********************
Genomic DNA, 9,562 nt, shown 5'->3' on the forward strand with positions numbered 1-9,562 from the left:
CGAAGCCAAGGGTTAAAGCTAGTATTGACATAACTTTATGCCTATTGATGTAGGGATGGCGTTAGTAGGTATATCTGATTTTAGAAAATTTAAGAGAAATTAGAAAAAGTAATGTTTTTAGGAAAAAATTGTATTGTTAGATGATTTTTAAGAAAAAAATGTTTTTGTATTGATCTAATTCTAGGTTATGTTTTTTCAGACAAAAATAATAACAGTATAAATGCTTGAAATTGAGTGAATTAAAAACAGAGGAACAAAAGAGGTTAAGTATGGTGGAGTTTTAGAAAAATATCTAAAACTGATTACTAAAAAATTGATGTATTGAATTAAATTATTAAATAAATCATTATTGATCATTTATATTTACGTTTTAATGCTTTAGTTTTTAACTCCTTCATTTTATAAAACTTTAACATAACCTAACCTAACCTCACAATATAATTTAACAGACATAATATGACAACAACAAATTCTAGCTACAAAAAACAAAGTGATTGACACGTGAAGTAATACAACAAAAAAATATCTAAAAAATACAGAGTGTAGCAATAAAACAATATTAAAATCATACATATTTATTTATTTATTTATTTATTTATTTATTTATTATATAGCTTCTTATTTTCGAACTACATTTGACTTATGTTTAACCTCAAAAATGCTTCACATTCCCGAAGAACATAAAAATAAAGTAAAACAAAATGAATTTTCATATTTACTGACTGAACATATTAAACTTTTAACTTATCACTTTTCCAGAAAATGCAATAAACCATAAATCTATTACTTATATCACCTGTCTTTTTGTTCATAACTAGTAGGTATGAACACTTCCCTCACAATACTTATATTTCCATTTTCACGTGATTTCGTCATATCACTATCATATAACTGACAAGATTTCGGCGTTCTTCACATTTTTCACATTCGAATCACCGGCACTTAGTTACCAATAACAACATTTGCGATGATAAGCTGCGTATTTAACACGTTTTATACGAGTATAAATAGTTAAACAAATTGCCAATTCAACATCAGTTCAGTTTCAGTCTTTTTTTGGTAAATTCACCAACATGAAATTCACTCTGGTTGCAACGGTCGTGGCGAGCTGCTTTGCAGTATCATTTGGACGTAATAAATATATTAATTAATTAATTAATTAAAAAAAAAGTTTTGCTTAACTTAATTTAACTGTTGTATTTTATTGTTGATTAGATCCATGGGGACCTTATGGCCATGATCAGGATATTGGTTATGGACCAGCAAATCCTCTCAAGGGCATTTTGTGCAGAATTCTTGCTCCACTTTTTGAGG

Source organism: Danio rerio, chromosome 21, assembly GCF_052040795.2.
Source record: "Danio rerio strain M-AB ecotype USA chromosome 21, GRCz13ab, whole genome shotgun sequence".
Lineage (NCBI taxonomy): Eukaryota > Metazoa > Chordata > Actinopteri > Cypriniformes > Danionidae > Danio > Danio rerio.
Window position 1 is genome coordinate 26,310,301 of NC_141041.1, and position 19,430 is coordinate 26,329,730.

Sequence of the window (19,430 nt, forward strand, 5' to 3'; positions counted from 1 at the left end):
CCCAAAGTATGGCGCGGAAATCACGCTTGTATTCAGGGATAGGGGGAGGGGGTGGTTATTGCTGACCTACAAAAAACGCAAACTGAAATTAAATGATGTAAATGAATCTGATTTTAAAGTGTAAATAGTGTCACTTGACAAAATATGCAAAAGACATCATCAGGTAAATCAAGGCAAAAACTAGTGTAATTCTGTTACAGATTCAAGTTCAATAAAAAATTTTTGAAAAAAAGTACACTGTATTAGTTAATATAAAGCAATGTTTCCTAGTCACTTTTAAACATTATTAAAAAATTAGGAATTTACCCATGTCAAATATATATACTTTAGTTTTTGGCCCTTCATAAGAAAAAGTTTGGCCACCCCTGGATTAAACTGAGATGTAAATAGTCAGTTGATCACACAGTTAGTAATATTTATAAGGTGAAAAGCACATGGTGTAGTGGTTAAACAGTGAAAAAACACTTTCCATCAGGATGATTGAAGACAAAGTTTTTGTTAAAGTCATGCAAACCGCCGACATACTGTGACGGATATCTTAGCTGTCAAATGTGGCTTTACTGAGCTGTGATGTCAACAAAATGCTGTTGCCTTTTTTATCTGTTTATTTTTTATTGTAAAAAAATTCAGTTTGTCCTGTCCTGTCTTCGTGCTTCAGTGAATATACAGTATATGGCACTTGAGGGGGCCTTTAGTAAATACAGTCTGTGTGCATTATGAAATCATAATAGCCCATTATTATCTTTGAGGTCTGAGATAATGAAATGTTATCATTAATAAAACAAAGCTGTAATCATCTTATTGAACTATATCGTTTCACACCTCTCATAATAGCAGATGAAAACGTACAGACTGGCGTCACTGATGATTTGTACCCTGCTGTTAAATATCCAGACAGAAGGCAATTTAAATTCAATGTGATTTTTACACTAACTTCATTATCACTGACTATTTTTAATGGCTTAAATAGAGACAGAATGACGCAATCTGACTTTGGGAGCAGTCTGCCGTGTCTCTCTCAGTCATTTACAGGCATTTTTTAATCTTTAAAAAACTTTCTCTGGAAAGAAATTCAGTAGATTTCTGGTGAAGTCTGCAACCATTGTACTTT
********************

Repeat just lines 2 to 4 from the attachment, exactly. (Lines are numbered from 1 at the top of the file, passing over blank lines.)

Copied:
CGAAGCCAAGGGTTAAAGCTAGTATTGACATAACTTTATGCCTATTGATGTAGGGATGGCGTTAGTAGGTATATCTGATTTTAGAAAATTTAAGAGAAATTAGAAAAAGTAATGTTTTTAGGAAAAAATTGTATTGTTAGATGATTTTTAAGAAAAAAATGTTTTTGTATTGATCTAATTCTAGGTTATGTTTTTTCAGACAAAAATAATAACAGTATAAATGCTTGAAATTGAGTGAATTAAAAACAGAGGAACAAAAGAGGTTAAGTATGGTGGAGTTTTAGAAAAATATCTAAAACTGATTACTAAAAAATTGATGTATTGAATTAAATTATTAAATAAATCATTATTGATCATTTATATTTACGTTTTAATGCTTTAGTTTTTAACTCCTTCATTTTATAAAACTTTAACATAACCTAACCTAACCTCACAATATAATTTAACAGACATAATATGACAACAACAAATTCTAGCTACAAAAAACAAAGTGATTGACACGTGAAGTAATACAACAAAAAAATATCTAAAAAATACAGAGTGTAGCAATAAAACAATATTAAAATCATACATATTTATTTATTTATTTATTTATTTATTTATTTATTATATAGCTTCTTATTTTCGAACTACATTTGACTTATGTTTAACCTCAAAAATGCTTCACATTCCCGAAGAACATAAAAATAAAGTAAAACAAAATGAATTTTCATATTTACTGACTGAACATATTAAACTTTTAACTTATCACTTTTCCAGAAAATGCAATAAACCATAAATCTATTACTTATATCACCTGTCTTTTTGTTCATAACTAGTAGGTATGAACACTTCCCTCACAATACTTATATTTCCATTTTCACGTGATTTCGTCATATCACTATCATATAACTGACAAGATTTCGGCGTTCTTCACATTTTTCACATTCGAATCACCGGCACTTAGTTACCAATAACAACATTTGCGATGATAAGCTGCGTATTTAACACGTTTTATACGAGTATAAATAGTTAAACAAATTGCCAATTCAACATCAGTTCAGTTTCAGTCTTTTTTTGGTAAATTCACCAACATGAAATTCACTCTGGTTGCAACGGTCGTGGCGAGCTGCTTTGCAGTATCATTTGGACGTAATAAATATATTAATTAATTAATTAATTAAAAAAAAAGTTTTGCTTAACTTAATTTAACTGTTGTATTTTATTGTTGATTAGATCCATGGGGACCTTATGGCCATGATCAGGATATTGGTTATGGACCAGCAAATCCTCTCAAGGGCATTTTGTGCAGAATTCTTGCTCCACTTTTTGAGG

Source organism: Danio rerio, chromosome 21, assembly GCF_052040795.2.
Source record: "Danio rerio strain M-AB ecotype USA chromosome 21, GRCz13ab, whole genome shotgun sequence".